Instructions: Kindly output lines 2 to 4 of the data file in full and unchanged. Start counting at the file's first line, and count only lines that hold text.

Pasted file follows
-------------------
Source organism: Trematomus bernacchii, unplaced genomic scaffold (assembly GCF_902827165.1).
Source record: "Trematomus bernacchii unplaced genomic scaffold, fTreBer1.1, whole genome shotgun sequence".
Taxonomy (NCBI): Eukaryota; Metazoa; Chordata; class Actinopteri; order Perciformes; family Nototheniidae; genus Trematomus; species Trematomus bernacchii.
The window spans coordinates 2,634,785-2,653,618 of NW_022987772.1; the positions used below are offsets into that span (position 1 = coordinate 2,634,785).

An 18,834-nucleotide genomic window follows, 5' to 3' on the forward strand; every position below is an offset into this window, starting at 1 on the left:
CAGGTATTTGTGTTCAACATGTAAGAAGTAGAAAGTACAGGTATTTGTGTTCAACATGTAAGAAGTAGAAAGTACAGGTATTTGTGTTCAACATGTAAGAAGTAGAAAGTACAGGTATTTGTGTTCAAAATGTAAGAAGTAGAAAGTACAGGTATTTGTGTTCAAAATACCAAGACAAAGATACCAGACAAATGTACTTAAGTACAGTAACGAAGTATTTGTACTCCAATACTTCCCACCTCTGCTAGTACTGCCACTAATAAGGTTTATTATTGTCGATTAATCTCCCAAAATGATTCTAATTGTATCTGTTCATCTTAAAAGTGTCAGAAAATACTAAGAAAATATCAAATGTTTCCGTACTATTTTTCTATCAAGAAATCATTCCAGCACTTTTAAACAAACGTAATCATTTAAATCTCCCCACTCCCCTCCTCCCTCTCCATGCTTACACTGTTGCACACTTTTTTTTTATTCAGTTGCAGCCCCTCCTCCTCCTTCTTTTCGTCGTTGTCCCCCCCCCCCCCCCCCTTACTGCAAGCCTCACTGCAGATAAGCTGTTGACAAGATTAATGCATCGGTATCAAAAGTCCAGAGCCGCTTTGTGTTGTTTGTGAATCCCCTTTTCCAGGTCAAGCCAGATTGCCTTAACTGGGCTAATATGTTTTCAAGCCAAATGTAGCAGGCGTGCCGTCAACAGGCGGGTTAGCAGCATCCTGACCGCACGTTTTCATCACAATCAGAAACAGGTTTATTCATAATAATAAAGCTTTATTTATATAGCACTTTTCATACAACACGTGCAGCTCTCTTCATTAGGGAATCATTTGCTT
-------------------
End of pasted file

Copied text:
Source record: "Trematomus bernacchii unplaced genomic scaffold, fTreBer1.1, whole genome shotgun sequence".
Taxonomy (NCBI): Eukaryota; Metazoa; Chordata; class Actinopteri; order Perciformes; family Nototheniidae; genus Trematomus; species Trematomus bernacchii.
The window spans coordinates 2,634,785-2,653,618 of NW_022987772.1; the positions used below are offsets into that span (position 1 = coordinate 2,634,785).